DNR sees southern Michigan success in fall walleye stocking
Oct. 27, 2016
Fall is harvest time in Michigan, and while most may be thinking of picking apples or plucking pumpkins, Michigan Department of Natural Resources fisheries crews are thinking about walleye.
Specifically, they’re collecting the last of the walleye fingerlings that are raised in rearing ponds for stocking and getting the fish to where they want them to be.
For the most part, walleye are reared for a short period of time in ponds and stocked as spring fingerlings – most at less than 2 inches in length – in high densities. But fisheries biologists know that fall fingerlings can be stocked at much lower densities and produce better results than spring fingerlings.
Recently, DNR technician supervisor Ed Pearce brought his crew (technicians Mike Wilson and Matt Smith) to the state’s walleye ponds near Belmont in Kent County to get the walleye out of the ponds and into a couple of southern Michigan lakes.
“We have found that if we put in fall fingerlings, their survival is very, very good,” said Jay Wesley, the DNR's Lake Michigan Basin coordinator. "It’s really the key to stocking walleye in southern Michigan. We’ve done it with fry, but it’s really hit or miss.”
Although walleye are much in demand – anglers love them – most southern Michigan waters are not ideal for the fish, which prefer cooler water than most southern Michigan lakes maintain in the summer.
In addition, most lakes have established fish populations that predate heavily upon the tiny walleye. By stocking fall fingerlings, fisheries managers not only enjoy better fish survival but are also more likely to establish fishable walleye populations.
“If we can get a cool-water hatchery facility, our capacity to raise more fall fingerlings would increase,” Wesley said. “Right now, we’re kind of doing it experimentally, pond by pond, but we need a coordinated effort at one hatchery to really get it going.”
At some ponds, crews leave a percentage of the fish there after spring harvest to grow into fall fingerlings. At Belmont this year, production was so poor that fisheries managers decided to leave them all in the pond to grow until fall.
The operation at Belmont consists of three ponds – a fill pond, fed by a natural creek; the walleye pond; and a minnow pond, which is stocked early in the season with fathead minnows that will reproduce and provide forage for the walleye pond.
Members of the club tended the ponds all spring and summer. In spring, they fertilize the ponds to produce the plankton the fry need to survive.
“For six weeks, we put 500 to 600 pounds of fertilizer – a mixture of alfalfa and soy meal – into the ponds to provide the nutrients for the plankton,” said Al Davis, club director. “We started with 100 pounds of minnows in the minnow pond, and we produced more than 400 pounds of minnows this year – and we’ve still got minnows in there.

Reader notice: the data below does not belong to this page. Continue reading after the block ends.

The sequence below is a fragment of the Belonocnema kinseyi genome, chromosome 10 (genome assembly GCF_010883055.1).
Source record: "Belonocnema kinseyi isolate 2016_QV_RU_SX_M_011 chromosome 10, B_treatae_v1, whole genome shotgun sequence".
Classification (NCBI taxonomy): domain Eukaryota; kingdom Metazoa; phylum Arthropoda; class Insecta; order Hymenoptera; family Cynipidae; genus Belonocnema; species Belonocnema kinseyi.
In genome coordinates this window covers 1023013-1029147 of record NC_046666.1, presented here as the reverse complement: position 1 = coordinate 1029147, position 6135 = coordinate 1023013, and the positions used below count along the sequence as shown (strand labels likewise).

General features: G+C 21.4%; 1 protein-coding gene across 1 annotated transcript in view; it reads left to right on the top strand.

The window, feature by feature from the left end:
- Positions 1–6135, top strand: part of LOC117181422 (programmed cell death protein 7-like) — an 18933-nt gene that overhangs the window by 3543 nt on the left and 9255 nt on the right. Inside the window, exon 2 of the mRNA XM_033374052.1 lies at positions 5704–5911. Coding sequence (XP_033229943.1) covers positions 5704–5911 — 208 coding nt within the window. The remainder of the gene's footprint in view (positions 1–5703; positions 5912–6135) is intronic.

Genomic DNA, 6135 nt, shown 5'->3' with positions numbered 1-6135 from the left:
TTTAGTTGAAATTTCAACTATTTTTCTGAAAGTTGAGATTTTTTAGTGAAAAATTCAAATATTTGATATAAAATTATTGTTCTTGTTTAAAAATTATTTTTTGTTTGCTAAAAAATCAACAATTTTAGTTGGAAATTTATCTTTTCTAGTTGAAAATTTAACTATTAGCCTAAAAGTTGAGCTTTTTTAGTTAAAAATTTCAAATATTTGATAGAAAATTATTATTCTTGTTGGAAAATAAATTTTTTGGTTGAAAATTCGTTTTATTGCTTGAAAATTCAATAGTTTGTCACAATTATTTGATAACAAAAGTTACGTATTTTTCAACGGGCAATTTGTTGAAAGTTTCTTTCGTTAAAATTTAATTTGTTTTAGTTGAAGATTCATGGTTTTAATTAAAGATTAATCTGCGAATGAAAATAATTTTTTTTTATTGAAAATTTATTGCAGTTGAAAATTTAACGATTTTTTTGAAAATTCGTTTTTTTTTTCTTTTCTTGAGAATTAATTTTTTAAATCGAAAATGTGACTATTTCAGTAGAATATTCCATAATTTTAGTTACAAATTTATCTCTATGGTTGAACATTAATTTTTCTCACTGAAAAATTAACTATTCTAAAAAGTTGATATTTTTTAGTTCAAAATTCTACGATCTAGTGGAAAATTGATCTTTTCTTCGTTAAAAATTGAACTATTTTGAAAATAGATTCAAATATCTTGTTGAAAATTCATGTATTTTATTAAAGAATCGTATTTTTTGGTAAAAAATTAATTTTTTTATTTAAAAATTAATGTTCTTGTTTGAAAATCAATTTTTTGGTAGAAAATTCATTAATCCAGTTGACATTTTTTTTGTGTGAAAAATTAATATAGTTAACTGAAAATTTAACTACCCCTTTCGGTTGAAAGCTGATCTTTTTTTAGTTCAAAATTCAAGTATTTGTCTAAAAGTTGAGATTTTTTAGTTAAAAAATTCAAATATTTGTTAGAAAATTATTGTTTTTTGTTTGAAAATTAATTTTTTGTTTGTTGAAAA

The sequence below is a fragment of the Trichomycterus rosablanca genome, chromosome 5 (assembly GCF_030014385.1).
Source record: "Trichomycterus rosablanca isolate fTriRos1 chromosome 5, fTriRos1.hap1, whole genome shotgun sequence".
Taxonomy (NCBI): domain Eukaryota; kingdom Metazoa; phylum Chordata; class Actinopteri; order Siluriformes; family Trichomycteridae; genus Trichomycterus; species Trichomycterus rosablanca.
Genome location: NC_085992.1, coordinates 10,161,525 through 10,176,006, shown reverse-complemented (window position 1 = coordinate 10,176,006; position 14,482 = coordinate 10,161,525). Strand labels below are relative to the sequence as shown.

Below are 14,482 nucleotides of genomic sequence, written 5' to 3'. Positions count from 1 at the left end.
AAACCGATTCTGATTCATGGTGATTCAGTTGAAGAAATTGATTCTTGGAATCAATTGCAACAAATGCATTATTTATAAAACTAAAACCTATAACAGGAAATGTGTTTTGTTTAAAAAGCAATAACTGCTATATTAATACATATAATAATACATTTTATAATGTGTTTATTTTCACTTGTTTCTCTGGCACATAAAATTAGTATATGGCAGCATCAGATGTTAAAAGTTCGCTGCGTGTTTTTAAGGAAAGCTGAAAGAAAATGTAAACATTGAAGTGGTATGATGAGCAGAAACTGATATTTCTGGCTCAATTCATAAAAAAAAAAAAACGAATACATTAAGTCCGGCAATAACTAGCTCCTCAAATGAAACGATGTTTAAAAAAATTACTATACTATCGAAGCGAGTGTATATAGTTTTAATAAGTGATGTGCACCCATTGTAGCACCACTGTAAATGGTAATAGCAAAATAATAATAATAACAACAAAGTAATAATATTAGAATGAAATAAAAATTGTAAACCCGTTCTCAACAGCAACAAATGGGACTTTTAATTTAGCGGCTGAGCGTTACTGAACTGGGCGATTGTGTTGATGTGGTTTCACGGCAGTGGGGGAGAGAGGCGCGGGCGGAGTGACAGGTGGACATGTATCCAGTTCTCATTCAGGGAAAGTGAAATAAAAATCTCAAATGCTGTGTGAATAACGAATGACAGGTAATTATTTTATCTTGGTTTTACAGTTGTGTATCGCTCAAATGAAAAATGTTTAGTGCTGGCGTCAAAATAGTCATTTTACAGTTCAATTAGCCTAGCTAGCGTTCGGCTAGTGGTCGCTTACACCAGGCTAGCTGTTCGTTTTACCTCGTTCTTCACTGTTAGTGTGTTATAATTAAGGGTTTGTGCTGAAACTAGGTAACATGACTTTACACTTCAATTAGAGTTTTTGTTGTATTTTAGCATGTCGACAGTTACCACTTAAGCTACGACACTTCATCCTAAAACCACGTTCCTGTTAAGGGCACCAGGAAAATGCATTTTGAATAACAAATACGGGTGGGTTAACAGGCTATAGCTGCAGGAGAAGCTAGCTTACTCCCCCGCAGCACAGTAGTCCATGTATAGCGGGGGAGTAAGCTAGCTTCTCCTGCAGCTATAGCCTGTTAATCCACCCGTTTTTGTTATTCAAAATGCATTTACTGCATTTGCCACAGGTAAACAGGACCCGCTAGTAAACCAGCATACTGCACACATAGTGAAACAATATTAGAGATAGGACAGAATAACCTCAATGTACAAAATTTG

“We had more than 90 man-hours in just feeding fish and transferring the minnows from the minnow pond to the walleye pond.”
Fall harvest involves lowering the water level to congregate the fish more closely, then installing trap nets to collect them. It takes two days of water-lowering and net-setting to get the bulk of the fish.
Next, the remaining water is drained into what the guys call a “wolf trap” – a concrete and screen box below the pond’s discharge tube – where the remaining fish are entrapped and netted out.
“We’ll get 90 percent of the fish out with the nets, then we’ll seine the wolf trap,” Pearce said. “We’ll get all of those fish.”
Pond production is highly variable, depending largely on environmental factors over which no one has control. The poor production this spring led to a bonanza of fall fingerlings.
“It has been a good year this year,” Davis said, as he handled nets at the recent fingerling harvest. “In 2010, we had a bunch of fish, but a flood came through and blew the dike. The fish all wound up in the Grand River.
“But since 2009, this pond has produced more than 800,000 walleye fry.”
Raising fingerlings is costly and time-consuming. The club chipped in to help defray the cost of fertilizer and provided the bulk of the labor.
Pearce, who praised the club effusively, said the program would be nearly impossible without the club’s assistance.
“These fall fingerlings are worth their weight in gold,” Pearce said. “We use them in lakes that are full of bluegills; bluegills are good predators, so we put them in at a size that they’re not going to get eaten up.”
Fall fingerlings tend to measure 5 to 7 inches. It’ll take about two years for them to recruit into the fishery, when they become legal targets at 15 inches.
Schoolchildren from two nearby schools attended the first day of the fall fingerling harvest.
Elisabeth Sochacki, who teaches language arts at Assumption School, brought her 38 seventh- and eighth-graders to observe and explore. She turned them loose with dip nets and buckets to collect tadpoles and aquatic insects for the school’s aquaria.
“It’s about writing and research,” she said. “They’ve been out here quite a bit this year, testing water for dissolved oxygen, pH, chlorine and heavy metals. It’s a cool thing for the kids, keeping them engaged.”
Jeremy Karel, the principal at Belmont Elementary, brought his fifth- and sixth-graders out for the day as well as the teachers and some parents.
“It’s giving the kids a chance to get out in nature, and it’s a chance for them to be around adults who care about the environment and are giving back,” Karel said. “And it links up with our science curriculum; this is something they can go back and talk about.”
For his part, Pearce said the fall fingerling harvest is one of his favorite tasks as a fisheries worker.
“This is enjoyable,” Pearce said. “You’re doing your job, and you’re educating kids, too. These are the days we look forward to.”
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